Titel:StarLink issue fuels Japan opposition to GM wheat
Datum: 11 mei 2001
Bron:Reuters (Jae Hur)
Via: GENET-news list (15 mei 2001)archive: http://www.gene.ch/genet.html

StarLink issue fuels Japan opposition to GM wheat

TOKYO - Controversy over StarLink biotech corn in Japan has not only dampened the nation's appetite for U.S. corn but has helped stoke opposition against genetically modified (GM) wheat, industry sources said yesterday.

The discovery of the corn in food products last October by a consumer group had prompted Japan, where StarLink is not even approved for animal feed, to reduce its purchase of U.S. corn sharply, with importers scrambling to find other supply sources.

"Japanese consumers will not accept GM wheat because they are highly suspicious of its safety to human health and environment," said a senior official with the Japan Flour Millers Association.

The Japanese industry is also sceptical about the indentity preserved handling system for GM crops after StarLink turned up in food products in the United States and Japan, he said.

With the introduction last month of stricter rules to guard against imports of unapproved biotech products, Japan may shift to other supply sources for non-GM wheat if the United States cannot ensure that it will not send GM- free wheat, he said.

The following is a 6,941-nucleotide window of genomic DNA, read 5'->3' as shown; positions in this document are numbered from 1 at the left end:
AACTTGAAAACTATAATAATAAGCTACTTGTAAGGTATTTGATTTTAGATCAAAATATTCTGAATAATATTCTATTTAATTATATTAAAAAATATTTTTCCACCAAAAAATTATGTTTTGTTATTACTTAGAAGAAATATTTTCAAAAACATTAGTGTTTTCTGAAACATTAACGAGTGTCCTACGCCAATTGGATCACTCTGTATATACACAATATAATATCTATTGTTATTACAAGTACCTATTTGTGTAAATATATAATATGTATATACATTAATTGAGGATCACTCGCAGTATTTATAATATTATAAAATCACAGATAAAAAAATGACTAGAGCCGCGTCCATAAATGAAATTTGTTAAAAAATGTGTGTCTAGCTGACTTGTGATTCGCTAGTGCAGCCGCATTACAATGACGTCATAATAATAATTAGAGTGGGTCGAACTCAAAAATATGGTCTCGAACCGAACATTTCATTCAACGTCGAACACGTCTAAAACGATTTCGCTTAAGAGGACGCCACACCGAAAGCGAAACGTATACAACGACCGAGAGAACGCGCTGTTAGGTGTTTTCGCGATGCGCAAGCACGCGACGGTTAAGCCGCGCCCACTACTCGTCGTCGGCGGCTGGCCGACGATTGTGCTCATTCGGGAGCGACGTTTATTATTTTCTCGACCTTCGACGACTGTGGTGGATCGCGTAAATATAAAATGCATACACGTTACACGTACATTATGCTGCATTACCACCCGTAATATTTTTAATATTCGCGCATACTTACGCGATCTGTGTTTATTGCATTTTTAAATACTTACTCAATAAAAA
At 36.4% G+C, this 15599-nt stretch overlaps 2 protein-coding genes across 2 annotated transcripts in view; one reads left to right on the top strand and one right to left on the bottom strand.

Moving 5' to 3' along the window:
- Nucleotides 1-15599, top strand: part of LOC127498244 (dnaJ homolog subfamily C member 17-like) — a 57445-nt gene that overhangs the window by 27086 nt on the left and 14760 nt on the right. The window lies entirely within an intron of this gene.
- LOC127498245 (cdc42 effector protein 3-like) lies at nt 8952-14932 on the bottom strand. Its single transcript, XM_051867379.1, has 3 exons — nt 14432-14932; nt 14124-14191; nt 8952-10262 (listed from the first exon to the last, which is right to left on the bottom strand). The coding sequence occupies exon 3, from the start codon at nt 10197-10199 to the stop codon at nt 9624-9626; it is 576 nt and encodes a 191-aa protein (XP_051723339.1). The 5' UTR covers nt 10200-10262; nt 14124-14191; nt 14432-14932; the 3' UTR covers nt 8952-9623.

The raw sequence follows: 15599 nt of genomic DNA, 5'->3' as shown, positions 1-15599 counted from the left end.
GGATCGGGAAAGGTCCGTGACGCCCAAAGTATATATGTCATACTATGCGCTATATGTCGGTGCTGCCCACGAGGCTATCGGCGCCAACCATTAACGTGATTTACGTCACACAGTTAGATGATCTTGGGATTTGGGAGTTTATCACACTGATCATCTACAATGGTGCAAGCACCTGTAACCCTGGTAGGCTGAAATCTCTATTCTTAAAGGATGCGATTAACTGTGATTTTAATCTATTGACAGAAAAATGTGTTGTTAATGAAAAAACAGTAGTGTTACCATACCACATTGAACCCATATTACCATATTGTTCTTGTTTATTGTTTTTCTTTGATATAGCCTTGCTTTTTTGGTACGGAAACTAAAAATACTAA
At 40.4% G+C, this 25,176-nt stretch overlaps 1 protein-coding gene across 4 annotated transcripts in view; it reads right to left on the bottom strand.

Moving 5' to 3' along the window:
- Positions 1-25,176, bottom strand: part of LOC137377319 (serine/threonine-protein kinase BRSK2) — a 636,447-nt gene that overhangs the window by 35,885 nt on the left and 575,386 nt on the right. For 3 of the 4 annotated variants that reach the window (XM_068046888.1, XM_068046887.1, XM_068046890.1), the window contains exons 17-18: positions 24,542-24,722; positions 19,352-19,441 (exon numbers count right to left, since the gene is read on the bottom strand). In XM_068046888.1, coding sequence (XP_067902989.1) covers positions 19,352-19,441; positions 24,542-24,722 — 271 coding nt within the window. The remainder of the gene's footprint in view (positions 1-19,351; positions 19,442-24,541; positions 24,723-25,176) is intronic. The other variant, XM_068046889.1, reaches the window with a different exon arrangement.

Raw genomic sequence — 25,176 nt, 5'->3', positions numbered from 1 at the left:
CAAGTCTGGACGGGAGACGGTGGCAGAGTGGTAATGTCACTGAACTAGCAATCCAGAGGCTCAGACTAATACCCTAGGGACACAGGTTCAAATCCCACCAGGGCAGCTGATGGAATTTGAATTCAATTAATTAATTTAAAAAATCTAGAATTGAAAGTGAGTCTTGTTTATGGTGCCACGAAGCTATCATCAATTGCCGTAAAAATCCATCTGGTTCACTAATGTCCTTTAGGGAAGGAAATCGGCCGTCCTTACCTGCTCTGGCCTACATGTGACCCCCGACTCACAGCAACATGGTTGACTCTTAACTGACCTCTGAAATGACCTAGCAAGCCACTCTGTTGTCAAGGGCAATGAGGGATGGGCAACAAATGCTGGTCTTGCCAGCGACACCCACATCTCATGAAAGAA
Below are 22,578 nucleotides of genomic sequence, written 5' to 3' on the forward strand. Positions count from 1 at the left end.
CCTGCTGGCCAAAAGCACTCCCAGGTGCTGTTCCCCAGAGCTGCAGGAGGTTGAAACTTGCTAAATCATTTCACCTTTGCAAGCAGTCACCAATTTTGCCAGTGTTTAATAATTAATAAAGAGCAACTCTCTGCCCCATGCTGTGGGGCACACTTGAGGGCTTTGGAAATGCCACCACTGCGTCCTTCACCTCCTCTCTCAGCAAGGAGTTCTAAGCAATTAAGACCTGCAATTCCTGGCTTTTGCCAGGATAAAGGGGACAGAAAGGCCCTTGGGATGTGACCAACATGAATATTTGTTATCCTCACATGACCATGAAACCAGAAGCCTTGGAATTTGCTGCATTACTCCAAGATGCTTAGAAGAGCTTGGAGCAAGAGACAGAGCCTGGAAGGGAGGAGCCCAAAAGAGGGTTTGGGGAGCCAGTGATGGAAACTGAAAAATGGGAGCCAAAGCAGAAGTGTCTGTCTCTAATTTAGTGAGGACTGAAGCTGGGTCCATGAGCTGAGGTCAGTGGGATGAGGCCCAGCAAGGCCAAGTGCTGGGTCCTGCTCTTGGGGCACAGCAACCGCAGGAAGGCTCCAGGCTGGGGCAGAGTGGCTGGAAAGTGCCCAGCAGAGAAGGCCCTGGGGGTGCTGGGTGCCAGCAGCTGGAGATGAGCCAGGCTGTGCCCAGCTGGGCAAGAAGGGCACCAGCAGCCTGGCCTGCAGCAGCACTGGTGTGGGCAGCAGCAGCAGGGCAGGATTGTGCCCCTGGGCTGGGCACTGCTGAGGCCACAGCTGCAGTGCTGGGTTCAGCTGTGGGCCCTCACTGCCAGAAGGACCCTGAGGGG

The new rules set zero tolerance for imports containing unapproved gene- altered products and require mandatory labelling for approved GM products.

Monsanto Co. , a leading U.S. agricultural biotech firm, plans to introduce the world's first genetically modified wheat between 2003 and 2005 in the form of a "Roundup Ready" spring wheat. The GM wheat will be herbicide tolerant.

The Missouri-based firm has said it would release the variety in the United States when it receives government approval.

But U.S. wheat producers are worried that they might lose market share when the GM wheat is introduced because Japan, the European Union, and other key markets have expressed their reluctance to buy GM wheat.

Japan imports about six million tonnes of wheat each year, of which the United States supplies 50 percent, with the remaining supplied by Canada and Australia. Japan produces only 600,000 tonnes of wheat a year.


The discovery of StarLink in U.S. corn has led to a jump in Chinese and South African corn sales to Japan, traders said.

U.S. corn sales will likely fall further as Argentina and Brazil began shipping their maize from April to Japan, the single biggest buyer of U.S. corn, they said.

Japan's corn imports totalled 6,532,296 tonnes for the November to March period, down 6.9 percent from 7,017,059 tonnes in the same period a year ago, government data showed.

One trader attributed the decline to domestic foodmakers' efforts to find alternatives to corn.

Japan's corn imports from the United States fell 11.6 percent to 6,144,809 tonnes in the period, the data showed.

Meanwhile, imports from China jumped to 140,454 tonnes from 49,021 tonnes and those from South Africa soared to 238,159 tonnes from 1,546 tonnes.